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Entries in Moral Judgment (2)


Moral Judgment in the Real World

David Brooks, writing in the New York Times on Tuesday, March 10th, offers an account of moral values as those societal standards which we adopt (either implicitly or, if necessary, deliberately and consciously) in order to achieve better social outcomes (by producing more stable, productive members of that society). I'm not sure if this offers the best possible account of moral judgment, but it does seem to make some sense:

We now have multiple generations of people caught in recurring feedback loops of economic stress and family breakdown, often leading to something approaching an anarchy of the intimate life.
. . . The health of society is primarily determined by the habits and virtues of its citizens. In many parts of America there are no minimally agreed upon standards for what it means to be a father. There are no basic codes and rules woven into daily life, which people can absorb unconsciously and follow automatically.

This account suggests a naturalistic picture, i.e., that morally good behavior derives from recognizing what is good for human beings via the societies they live in (social goods) and acting in accord with such standards. . . .

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Quine on Ethics

Quine's basic position on ethics, as expressed in this clip


seems to be that judgments of moral valuation have "no analog" with questions of scientific facts (assignment of truth values to statements about the world). Thus, in the end, moral judgment can be nothing but a reflection of what we have been taught to believe or what is inherent in us based on natural selection. Quine is paraphrased here, by one of his interlocutors, as saying the best that you can get in moral valuation are claims reflecting a kind of coherence theory, while in science you can get statements according to a kind of correspondence theory. Hence he appears to agree with the old Humean notion that one cannot derive an ought from an is.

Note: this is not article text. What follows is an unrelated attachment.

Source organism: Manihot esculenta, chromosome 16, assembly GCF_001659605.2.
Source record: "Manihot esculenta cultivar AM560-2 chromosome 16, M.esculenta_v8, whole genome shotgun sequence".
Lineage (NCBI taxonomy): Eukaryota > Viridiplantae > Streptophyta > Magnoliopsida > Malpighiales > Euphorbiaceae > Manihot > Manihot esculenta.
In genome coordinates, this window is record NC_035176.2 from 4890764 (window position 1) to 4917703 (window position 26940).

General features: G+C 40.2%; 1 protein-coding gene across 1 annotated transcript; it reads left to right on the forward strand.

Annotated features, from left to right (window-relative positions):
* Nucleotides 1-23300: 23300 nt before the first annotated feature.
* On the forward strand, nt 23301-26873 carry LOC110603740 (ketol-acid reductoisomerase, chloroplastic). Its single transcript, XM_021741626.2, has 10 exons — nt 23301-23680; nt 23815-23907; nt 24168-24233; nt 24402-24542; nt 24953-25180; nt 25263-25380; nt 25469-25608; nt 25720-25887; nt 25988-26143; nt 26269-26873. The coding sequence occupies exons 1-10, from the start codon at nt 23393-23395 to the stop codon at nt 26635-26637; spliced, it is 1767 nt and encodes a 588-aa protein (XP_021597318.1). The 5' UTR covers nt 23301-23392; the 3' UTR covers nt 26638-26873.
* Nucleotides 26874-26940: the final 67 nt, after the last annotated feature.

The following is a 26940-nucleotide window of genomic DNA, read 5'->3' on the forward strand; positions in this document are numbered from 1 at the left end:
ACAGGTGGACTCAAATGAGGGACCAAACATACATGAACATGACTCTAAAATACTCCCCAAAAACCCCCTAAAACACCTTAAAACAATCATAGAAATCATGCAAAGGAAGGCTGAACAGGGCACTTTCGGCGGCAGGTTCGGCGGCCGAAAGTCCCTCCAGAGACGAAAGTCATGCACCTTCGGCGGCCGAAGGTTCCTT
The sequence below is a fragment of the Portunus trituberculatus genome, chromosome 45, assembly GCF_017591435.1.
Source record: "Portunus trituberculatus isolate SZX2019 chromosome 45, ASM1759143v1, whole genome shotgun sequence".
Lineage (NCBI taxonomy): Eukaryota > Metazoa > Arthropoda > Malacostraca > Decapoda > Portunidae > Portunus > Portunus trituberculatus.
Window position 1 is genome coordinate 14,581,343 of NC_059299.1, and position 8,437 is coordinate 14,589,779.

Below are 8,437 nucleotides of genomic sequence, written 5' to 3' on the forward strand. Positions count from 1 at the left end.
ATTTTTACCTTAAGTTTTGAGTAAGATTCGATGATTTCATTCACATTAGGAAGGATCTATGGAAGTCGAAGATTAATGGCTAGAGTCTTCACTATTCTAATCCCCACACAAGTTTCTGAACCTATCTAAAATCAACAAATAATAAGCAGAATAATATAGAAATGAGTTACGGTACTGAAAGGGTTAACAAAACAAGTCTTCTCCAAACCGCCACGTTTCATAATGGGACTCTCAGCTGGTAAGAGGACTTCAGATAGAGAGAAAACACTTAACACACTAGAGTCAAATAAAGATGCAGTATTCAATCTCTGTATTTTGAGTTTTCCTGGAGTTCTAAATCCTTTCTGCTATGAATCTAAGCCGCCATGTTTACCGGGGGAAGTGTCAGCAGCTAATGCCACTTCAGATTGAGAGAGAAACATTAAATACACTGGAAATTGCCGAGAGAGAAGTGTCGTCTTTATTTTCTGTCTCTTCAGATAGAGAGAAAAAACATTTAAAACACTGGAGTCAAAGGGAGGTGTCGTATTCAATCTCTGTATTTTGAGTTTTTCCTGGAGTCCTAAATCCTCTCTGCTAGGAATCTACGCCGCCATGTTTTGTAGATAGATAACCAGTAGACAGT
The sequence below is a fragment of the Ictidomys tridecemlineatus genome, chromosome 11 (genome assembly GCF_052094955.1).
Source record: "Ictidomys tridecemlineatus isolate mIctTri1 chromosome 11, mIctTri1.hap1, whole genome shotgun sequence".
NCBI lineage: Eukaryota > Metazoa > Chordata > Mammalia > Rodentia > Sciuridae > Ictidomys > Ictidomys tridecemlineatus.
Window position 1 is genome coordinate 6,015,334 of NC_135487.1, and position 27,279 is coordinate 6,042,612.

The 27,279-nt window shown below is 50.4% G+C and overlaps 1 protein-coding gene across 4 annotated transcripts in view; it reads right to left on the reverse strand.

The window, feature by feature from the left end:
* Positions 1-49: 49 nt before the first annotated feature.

In science and ordinary talk about the world, Quine holds that what we can say is determined by our inputs from the world around us but, in terms of moral judgments, what we can say is entirely determined by what we intuit, by how we feel about things. He allows that we can argue the facts of moral cases, of course, and so come to different conclusions even where we seem to share similar feelings or predispositions about the elements of the case, but his bottom line seems to be consistent with Hume's suggestion that moral judgment is entirely determined by our sensibilities -- which can be subject to change, of course, although not consciously by ourselves, for on this view we just are whatever our inclinations and feelings are . . .

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